The event, which took place at the Baobab Holiday Residence in Bijilo on 12 August 2015, was organised by the Young People in the Media (YPM).
It was sponsored by UNICEF and supported by the Government of The Gambia, who have all made relentless efforts at ensuring that every Gambian child enjoys all rights and liberties he or she ought to enjoy.
The 1-minute junior films deal with several issues negatively affecting children in The Gambia including early marriage, female circumcision, rape, exploitation, discrimination and deprivation among others.
The films give a vivid picture of the plights some of these unfortunate children go through, and challenge all and sundry to help make a change.
In his introductory remarks, Eric Samuel Ketter, President of Young People in the Media (YPM) stated that “Children and young people are often sidelined especially when it comes to decision making on issues affecting them directly or indirectly ignoring the simple fact that though invisible, though sidelined, we are still at the forefront and most importantly, we are still necessary for almost all families, national and international development.”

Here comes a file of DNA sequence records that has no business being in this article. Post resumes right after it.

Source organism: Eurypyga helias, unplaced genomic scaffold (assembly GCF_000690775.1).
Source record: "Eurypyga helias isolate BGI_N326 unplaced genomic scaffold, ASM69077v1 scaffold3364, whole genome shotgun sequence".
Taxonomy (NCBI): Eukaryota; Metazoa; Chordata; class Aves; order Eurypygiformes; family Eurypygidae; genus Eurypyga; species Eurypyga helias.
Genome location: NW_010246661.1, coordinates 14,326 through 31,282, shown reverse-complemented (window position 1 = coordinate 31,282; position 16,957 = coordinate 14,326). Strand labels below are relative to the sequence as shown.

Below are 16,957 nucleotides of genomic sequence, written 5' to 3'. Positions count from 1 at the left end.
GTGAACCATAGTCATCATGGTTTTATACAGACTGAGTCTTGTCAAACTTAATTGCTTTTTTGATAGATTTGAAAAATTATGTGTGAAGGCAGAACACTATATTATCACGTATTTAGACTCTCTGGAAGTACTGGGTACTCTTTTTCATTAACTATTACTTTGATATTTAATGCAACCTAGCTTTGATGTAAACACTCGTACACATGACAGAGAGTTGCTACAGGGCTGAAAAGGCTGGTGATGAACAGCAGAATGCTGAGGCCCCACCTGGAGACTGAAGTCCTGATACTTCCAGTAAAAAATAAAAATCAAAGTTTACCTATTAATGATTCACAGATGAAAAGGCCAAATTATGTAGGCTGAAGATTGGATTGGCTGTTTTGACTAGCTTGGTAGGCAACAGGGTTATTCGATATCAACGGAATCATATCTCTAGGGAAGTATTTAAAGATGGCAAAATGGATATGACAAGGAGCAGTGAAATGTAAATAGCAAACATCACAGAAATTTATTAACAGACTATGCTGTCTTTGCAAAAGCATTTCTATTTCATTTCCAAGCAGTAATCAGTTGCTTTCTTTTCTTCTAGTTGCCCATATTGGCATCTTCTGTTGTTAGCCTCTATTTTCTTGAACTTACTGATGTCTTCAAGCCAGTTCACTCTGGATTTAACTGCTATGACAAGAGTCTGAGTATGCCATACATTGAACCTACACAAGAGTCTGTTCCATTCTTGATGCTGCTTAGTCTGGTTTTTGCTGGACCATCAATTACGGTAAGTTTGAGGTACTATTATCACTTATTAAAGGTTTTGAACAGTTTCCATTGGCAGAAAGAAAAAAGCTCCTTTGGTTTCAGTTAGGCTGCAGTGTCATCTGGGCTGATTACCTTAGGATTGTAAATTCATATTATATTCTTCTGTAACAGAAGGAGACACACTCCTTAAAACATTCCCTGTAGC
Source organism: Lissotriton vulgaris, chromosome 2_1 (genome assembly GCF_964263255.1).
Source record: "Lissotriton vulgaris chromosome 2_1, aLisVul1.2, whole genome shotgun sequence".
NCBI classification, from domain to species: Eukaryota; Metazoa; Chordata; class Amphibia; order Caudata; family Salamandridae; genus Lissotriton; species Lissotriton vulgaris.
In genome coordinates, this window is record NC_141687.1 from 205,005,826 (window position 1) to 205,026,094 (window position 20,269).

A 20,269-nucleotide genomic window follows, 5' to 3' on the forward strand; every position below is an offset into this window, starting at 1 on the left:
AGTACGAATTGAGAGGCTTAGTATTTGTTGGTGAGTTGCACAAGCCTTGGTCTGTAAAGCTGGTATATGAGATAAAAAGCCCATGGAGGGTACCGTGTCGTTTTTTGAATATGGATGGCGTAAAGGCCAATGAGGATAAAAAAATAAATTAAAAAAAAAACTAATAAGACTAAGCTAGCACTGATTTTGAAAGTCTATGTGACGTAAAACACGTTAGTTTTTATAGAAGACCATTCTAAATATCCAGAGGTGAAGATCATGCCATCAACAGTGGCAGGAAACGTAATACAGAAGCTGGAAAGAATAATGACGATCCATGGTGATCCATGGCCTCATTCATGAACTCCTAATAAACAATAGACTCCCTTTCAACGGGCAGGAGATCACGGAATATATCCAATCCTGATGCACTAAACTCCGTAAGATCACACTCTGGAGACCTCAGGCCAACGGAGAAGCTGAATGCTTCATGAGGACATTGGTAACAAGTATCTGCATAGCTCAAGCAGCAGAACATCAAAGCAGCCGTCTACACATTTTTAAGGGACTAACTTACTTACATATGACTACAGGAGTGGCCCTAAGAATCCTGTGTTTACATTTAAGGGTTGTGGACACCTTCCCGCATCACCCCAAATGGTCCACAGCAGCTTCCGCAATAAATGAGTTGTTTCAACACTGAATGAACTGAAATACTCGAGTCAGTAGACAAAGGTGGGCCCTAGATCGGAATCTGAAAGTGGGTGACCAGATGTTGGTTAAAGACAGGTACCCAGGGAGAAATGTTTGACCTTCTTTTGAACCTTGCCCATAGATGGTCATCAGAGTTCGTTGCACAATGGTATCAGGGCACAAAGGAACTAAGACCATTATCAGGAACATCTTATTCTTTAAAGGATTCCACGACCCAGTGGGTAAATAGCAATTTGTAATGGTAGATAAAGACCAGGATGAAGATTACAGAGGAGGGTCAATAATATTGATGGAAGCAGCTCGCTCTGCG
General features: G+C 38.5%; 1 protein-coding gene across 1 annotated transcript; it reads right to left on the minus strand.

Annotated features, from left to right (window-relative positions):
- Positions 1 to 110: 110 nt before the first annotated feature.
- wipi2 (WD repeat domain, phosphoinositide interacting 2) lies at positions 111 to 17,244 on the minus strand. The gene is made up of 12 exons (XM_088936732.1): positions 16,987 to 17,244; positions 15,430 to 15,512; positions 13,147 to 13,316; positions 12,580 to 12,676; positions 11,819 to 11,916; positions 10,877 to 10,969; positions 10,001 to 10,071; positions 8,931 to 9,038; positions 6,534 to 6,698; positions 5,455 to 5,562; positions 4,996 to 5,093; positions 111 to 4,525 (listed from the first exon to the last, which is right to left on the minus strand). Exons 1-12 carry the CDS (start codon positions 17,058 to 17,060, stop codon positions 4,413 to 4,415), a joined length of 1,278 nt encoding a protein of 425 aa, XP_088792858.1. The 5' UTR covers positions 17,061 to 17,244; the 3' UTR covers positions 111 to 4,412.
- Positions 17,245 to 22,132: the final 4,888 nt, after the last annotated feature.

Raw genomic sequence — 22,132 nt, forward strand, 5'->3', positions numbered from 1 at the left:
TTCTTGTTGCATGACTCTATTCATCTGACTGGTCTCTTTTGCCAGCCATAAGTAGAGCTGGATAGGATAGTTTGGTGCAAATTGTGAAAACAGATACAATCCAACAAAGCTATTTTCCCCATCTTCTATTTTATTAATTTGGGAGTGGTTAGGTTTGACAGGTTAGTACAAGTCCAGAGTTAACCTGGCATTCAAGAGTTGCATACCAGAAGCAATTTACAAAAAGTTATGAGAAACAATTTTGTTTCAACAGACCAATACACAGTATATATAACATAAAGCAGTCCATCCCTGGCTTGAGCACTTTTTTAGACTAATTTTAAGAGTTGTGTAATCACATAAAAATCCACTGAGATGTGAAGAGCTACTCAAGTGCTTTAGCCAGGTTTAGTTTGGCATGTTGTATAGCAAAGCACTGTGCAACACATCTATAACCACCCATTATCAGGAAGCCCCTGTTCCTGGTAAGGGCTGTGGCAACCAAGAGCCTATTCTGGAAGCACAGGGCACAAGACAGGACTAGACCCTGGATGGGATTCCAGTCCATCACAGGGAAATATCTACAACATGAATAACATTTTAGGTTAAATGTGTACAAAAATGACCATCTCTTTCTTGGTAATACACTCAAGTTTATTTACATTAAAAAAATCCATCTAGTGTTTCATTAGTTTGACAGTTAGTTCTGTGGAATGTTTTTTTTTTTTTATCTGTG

He added: “This is why about a year ago, twenty young people between the ages of twelve and twenty met at Mansakonko in Lower River Region to make their voices heard and share their stories in sixty second videos in which these young people devoted a lot of energy and commitment.”
The 1-minute videos were developed to commemorate the twenty-five year anniversary of the Convention on the Rights of the Child, which has been ratified in The Gambia into the Children’s Act of 2005.
The Unicef Representative, Mrs Sally Saidy Singhateh, was pleased to highlight some of the successes the ratification of the convention has yielded in The Gambia.
“Thanks to the enactment of the Children’s Act, many children now enjoy a lot of rights and liberties like the right to basic education, the right to proper health care which includes routine immunization, and have also been protected against various acts of violence and exploitation,” she said.
Although there has been a great measure of success, Mrs Singhateh conceded that “there is still a lot more to achieve” in the crusade against the violation of the rights of the child.